Old Fashioned Winter
"Meteorological Winter" ends today. (Cue the applause & ticker-tape)
It may not match the barbaric winters of the late 70s, but this "meteorological winter" in Minnesota will go in the books as a respectable one.
December through February is "climatologically" the 3 coldest months of the year.
It doesn't take a genius, or even a meteorologist to tell you that this winter has been far more rigorous than last winter. It's not your imagination.
When you add up the numbers for Minnesota, it turns out this winter is running significantly colder... and snowier than last winter in the metro.
In the weather blog today we add up some (preliminary) numbers on the Meteorological Winter of 2012-'13, that ends Thursday, keep one eye on Monday's snow chances, and look forward to what looks like a significant thaw late next week.
Does my thermometer remember how to hit 40+F?
38F high temp at MSP Wednesday
29F mild low temp at MSP this morning
-1.8F temp vs. average for MSP in February 2013
(Estimates pending final numbers)
+1.0F temps vs. 30 year average at MSP this meteorological winter
-6.5F temps this winter compared to last winter at MSP Airport
Winter 2012-'13: Colder & Snowier
There are many ways to "measure" winter in Minnesota. Here's one way.
The outdoor ice was good this winter for Friday night hockey with "The Boys", and my driveway snowplow bill doubled over last winter.
That's how the intuitive side of a meteorologist measures how this winter's cold and snow compared to last winter.
For the past 20+ years, it's a tradition for our same group of guys to skate on Friday nights in winter at one of our local outdoor rinks. The players change a little from week to week and year to year, but one thing stays the same. You can feel the "character" of winter as your blades cut into the ice below your feet and the wind stings your face on a crisp Friday night outdoors in Minnesota. It's my weekly weather "product sample" during a Minnesota winter.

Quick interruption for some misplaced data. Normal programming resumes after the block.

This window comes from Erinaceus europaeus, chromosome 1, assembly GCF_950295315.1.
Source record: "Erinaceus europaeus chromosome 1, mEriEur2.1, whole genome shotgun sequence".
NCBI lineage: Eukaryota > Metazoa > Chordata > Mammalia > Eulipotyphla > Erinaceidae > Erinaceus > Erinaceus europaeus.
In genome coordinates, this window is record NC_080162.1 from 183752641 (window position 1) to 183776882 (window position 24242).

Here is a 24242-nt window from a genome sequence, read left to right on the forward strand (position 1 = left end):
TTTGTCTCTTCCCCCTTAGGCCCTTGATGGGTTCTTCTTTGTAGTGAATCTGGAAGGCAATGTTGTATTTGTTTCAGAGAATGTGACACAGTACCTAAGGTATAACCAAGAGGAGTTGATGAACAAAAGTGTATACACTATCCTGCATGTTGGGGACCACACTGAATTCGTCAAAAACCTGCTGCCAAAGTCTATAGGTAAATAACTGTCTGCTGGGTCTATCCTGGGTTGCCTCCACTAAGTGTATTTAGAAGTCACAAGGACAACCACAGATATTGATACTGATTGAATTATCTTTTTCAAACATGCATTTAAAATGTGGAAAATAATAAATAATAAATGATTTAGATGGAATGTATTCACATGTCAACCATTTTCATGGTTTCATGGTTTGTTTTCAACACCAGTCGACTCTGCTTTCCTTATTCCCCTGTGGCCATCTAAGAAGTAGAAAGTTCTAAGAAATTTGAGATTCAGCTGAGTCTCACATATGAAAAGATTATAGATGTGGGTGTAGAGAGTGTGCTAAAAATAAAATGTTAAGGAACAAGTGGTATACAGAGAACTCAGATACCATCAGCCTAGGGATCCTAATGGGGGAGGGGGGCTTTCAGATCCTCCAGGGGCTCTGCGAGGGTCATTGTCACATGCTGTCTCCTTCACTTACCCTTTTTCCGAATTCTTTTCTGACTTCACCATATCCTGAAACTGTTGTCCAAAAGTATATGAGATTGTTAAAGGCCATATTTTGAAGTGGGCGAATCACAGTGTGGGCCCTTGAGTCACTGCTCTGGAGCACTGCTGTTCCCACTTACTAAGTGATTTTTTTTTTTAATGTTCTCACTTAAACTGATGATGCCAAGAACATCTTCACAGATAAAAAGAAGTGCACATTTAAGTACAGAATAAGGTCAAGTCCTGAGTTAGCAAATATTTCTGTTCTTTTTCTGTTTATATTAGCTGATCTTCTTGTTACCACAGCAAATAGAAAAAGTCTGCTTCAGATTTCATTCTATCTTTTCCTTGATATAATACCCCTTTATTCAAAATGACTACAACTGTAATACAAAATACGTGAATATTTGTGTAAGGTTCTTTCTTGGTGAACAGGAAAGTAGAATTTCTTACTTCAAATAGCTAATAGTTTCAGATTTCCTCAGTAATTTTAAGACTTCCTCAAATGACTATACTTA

This winter started mild, but showed a much different personality over time.
Temperatures vs. average at MSP Airport:
(Latest 30 year averages are from 1981-2010)
February -1.8F (estimate pending final NWS numbers)
Overall near +1.0F (estimate pending final NWS numbers)
Comment: Last winter ran about +6.0F vs. average at MSP. That makes this meteorological winter about -5F colder than last winter.
Heating Degree Days (HDD) A more precise way to measure winter temps, and the cost of heating your home is through HDD. For every degree the daily average temp is under 65F you get 1 HDD. Adding them up all winter gives you a good gauge on heating costs.
HDD at MSP
4009 HDD since December 1st
4133 average HDD since Dec 1st
-124 HDD vs. average
3434 HDD last meteorolocial winter to date
-575 HDD this winter compared to last winter
Comment: Overall it's costing us about 17% more to heat our homes this winter vs. last year.
Days at or below zero:
12 days so far
3 days last winter
22.5 days on average
Comment: We only had to endure a little more than half the average number of sub-zero days this winter. But 9 more days at or below zero this winter vs. last winter is a significant difference in how cold we felt.
35.5" so far
40.8" season average to date
18.2" last winter to date
Comment: We've roughly doubled last winter's snowfall totals in Minnesota. International Falls has tallied 70.3" so far. That's a good 17" above average.
Overall the character of this winter in Minnesota is much closer to an average winter than last year.
Given the uncertainty regarding El Nino last fall, this winter turned out to be surprisingly closer to estimates at that time than I thought it might.
Temp Roller Coaster Ahead:
March comes in like a "cool lamb" this year. Look for a quiet, but cool weekend with highs in the upper 20s.
Milder Pacific air will try and push in next week, and temps will rebound back into at least the upper 30s, with a shot at 40+ for parts of Minnesota again by Thursday of Friday of next week.
The warm up will be fighting snow cover over the Upper Midwest, and snow melt injects additional moisture into the air that favors fog formation. That is one factor that can keep temperature rises in check in March.
I'm also keeping one eye on a clipper type system for Monday of next week that could bring some snow to southern Minnesota, and maybe the metro.
The latest modles show a trend toward steering the system into southwest Minnesota....probably keeping the bulk of the significant accumulating snow southwest of the metro.
So when MDNR says we have had a mild winter and therefore should have a bumper crop of fawns, are they mistaken? Are there some ways this was a mild winter? What criteria do they use?